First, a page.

But when another owner came along with even stronger numbers, strong enough numbers to buy TV Ten Zero, Cole and Kuni found themselves "out on the street." Cole had suddenly, unceremoniously been given the boot… there’s something new for the broadcast business. Kuni Noyori was out too, but for a different reason entirely. Her evening news show may have commanded an 85 percent share, but Cole Kelly had commanded her heart. Suddenly, Cole was gone. And she knew she would be right behind him, out the doors of TV Ten Zero.
Her unceremonious exit came sooner than later. Her new general manager had flown in from Nagoya where the three stations he had run had set viewing records in Japan’s third largest media market. Shisha Hiratsu was old school. Old, old school. Female employees were considered ornamental and serviceable, especially those who aspired to star on-air. Poof! Kuni was out of TV Ten Zero in a Nagasaki second.
"Up next for the Giants."
Pac Bell Stadium turnstiles cha-chinged for the first time one April weekend in 2000 (don’t you know, the damnable Dodgers won all three games of the inaugural series). Since then, the stiff lads high atop section 100 had witnessed their fair share of prestigious events, including the 2007 Major League All-Star Game, and the World Series in 2002 and 2010. It had even been home for a $300 a head slumber party on the field following one Dodger game. Hey! All the Krispy Kreme doughnuts you can eat! No kidding. The high point for The Pistol was 2001 when Pac Bell was home to the San Francisco Demons of the XFL.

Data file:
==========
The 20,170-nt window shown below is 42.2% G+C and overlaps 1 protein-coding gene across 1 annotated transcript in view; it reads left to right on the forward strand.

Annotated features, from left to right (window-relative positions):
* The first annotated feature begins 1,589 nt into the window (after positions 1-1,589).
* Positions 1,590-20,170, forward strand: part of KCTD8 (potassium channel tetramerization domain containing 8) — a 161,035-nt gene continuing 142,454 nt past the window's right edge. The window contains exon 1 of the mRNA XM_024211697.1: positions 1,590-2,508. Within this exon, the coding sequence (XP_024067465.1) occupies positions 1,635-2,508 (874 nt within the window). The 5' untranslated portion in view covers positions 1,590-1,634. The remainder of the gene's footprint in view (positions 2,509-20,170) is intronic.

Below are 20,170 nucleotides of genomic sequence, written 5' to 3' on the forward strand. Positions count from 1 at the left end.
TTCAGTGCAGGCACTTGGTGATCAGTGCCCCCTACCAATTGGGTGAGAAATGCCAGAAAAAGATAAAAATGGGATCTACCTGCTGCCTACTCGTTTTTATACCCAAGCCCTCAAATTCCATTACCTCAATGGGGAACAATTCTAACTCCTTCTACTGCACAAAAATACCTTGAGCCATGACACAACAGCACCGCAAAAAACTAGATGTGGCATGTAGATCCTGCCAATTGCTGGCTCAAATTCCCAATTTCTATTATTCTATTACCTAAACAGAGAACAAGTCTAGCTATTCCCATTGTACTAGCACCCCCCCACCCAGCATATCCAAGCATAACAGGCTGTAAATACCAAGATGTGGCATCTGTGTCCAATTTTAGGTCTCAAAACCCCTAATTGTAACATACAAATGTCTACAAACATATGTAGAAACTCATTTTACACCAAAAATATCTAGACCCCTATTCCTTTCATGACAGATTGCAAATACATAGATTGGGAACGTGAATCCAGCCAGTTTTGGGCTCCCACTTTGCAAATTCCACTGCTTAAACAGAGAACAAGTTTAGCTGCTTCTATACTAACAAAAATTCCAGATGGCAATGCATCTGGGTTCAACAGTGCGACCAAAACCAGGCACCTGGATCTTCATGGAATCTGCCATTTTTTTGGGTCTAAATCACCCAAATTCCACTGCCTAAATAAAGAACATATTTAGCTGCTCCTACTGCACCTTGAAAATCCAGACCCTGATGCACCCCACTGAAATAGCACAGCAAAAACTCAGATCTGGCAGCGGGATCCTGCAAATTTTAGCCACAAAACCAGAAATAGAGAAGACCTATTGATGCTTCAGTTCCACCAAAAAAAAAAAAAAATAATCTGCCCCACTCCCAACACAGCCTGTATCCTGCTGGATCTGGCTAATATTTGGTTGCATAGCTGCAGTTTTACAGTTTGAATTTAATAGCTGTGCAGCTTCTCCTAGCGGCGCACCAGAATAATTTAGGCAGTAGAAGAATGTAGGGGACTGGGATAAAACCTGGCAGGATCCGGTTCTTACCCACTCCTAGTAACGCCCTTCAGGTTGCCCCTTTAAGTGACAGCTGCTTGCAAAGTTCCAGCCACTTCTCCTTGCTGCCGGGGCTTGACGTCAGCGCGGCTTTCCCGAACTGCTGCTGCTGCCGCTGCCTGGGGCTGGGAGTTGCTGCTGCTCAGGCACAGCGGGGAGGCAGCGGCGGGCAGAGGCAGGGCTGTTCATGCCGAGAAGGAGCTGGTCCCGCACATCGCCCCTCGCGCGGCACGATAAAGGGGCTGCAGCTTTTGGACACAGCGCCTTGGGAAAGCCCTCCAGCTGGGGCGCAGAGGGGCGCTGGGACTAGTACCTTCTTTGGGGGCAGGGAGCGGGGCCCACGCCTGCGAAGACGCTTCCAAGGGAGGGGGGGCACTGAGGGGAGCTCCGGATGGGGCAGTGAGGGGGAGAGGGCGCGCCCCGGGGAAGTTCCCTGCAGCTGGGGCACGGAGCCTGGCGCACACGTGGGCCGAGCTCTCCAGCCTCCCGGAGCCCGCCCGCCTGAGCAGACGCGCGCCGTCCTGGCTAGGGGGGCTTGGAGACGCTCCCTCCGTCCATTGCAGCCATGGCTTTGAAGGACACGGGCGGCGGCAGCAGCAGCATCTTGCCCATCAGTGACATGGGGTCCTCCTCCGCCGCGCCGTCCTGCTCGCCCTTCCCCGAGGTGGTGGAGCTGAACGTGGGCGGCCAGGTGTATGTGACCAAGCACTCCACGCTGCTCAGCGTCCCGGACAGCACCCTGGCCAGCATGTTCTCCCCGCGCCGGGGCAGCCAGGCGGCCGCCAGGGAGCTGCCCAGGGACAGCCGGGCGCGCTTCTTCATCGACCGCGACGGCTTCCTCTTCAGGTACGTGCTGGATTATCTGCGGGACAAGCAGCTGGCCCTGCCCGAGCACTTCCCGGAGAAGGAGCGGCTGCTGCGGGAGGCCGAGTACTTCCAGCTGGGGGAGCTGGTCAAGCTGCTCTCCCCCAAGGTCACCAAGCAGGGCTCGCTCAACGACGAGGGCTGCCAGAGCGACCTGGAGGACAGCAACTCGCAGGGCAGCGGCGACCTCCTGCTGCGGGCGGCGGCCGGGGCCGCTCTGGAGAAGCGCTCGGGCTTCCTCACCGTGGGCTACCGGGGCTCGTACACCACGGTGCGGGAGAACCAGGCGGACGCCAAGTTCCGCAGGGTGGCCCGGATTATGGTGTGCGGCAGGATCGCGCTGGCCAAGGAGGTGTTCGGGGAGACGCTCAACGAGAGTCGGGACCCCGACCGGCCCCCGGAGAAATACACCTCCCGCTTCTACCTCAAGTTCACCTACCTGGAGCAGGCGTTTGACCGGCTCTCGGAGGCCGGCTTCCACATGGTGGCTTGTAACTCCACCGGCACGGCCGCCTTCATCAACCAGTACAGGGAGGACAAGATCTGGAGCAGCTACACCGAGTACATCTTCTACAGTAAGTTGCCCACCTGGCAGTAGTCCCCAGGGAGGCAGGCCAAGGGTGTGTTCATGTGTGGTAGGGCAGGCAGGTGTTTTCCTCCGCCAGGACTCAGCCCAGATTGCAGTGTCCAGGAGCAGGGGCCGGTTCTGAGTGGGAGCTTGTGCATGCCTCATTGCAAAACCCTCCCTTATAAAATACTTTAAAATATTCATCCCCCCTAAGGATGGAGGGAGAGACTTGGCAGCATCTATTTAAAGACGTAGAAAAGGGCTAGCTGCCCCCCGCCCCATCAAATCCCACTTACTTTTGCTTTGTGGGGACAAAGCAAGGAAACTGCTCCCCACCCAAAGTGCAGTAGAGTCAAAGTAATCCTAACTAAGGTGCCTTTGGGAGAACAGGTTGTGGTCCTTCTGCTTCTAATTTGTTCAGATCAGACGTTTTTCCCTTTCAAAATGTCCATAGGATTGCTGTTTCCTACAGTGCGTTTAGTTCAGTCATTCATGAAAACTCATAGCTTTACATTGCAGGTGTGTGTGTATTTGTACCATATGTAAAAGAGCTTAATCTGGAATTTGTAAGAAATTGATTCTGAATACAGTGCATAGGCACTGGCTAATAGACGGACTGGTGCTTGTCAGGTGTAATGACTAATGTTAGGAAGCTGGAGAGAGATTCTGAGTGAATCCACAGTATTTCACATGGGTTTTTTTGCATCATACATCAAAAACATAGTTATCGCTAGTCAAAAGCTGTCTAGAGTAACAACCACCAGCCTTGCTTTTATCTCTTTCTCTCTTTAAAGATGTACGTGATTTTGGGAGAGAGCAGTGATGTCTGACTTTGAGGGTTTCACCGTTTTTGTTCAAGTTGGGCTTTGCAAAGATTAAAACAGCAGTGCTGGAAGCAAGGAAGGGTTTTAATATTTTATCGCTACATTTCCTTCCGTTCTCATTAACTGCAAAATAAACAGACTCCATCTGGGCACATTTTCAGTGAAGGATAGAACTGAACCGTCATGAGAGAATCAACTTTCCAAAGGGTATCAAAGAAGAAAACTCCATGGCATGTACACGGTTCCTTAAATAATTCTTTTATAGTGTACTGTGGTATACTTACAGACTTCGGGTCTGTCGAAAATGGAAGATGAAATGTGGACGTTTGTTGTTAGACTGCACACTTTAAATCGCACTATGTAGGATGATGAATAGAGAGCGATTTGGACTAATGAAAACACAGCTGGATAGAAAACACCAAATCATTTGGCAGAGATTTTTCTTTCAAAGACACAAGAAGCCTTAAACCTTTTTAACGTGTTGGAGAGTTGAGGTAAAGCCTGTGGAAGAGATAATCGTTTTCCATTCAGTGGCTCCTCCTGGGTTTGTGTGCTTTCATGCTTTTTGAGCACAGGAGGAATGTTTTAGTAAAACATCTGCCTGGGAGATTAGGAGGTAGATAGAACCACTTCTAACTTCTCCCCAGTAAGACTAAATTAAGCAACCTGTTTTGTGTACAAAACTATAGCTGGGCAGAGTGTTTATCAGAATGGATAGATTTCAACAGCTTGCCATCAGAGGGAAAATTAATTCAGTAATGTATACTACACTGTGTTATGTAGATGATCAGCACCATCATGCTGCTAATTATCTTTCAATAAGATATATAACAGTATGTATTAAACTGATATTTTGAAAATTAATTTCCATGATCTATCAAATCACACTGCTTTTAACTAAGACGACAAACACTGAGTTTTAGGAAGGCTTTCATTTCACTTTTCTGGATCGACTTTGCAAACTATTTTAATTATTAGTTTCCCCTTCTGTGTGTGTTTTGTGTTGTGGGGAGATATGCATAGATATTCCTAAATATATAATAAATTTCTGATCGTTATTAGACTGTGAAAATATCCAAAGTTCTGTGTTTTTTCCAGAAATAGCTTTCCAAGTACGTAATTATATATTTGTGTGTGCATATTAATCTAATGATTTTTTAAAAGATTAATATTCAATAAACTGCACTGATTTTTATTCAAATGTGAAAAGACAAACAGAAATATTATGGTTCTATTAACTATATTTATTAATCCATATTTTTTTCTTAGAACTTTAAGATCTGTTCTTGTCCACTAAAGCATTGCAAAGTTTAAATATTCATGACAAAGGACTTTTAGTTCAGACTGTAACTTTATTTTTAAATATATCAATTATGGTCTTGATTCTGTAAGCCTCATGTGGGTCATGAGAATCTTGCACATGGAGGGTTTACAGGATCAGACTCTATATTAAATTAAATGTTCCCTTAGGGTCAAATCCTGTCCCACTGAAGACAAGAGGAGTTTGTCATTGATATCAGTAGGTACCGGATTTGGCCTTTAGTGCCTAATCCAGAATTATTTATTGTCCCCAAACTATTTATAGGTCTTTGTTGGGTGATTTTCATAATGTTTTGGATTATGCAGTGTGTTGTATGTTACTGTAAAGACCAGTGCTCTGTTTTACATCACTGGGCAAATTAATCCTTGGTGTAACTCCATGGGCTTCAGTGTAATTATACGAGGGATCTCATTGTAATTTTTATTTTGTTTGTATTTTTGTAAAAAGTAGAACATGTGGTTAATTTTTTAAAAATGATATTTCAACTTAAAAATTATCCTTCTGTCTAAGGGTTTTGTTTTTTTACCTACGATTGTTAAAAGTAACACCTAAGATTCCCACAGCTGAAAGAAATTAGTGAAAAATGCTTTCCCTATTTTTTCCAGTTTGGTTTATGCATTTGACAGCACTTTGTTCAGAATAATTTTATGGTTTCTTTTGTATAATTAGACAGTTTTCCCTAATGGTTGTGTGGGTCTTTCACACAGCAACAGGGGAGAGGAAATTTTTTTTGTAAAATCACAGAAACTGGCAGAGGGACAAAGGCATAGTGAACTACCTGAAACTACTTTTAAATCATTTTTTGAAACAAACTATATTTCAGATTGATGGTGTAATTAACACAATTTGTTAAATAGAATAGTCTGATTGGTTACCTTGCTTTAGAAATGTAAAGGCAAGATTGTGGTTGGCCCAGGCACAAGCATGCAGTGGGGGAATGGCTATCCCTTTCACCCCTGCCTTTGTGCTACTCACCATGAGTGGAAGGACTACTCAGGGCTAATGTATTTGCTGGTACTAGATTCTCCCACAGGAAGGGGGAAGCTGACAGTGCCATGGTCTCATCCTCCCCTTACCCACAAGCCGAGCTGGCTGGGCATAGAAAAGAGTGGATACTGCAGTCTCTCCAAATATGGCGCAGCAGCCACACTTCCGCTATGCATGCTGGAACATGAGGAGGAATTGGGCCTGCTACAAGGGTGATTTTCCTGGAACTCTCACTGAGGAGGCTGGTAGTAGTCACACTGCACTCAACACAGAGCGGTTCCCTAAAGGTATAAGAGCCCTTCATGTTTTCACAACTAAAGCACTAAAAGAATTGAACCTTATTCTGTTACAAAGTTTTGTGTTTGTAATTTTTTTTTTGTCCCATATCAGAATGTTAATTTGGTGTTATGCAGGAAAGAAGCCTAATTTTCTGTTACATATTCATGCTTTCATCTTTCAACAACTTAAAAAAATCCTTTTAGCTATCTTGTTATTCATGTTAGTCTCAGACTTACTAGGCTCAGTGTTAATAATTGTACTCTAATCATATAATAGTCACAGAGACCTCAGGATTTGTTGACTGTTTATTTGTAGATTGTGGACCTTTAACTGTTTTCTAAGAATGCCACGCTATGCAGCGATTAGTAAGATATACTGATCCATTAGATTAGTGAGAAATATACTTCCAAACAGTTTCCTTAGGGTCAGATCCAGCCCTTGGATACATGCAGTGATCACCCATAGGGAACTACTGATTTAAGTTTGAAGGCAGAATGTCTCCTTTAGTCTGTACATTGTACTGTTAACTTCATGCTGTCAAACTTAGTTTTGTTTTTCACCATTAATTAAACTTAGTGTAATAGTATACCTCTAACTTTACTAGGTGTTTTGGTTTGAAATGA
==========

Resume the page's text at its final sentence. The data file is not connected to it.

A whimsical idea that the stadium designers had borrowed, was just how high to build the fences. The architects-- and promotions people-- had taken their cue from the Pittsburgh Pirates who played in PNC Park, named for a bank. Willie Mays, the Say Hey Kid, wore number 24, so the right field fence at AT&T is twenty-four feet high, to honor the Giants’ legendary centerfielder. The right field wall in Pittsburgh rises to a height of precisely twenty-one feet, 21, the number worn on the back of baseball great and even greater humanitarian, Pirate right fielder Roberto Clemente.
On Dec. 31, 1972, perennial all-star Clemente boarded a small plane en route from his native Puerto Rico to Nicaragua to spearhead earthquake relief for the shaken country. The heavily loaded plane crashed off the Puerto Rico coast and Clemente’s body was never recovered. He was elected to the Hall of Fame in 1973, in a special election that waived the mandatory five-year waiting period after a player’s retirement, before he could be considered for induction to Cooperstown.
“Baseball survives,” Jimmy Cannon of the New York Journal-American had written, “because guys like Clemente still play it."
Author Roger Angel said, “He played a kind of baseball that none of us had ever seen before… as if it were a form of punishment for everyone else on the field.”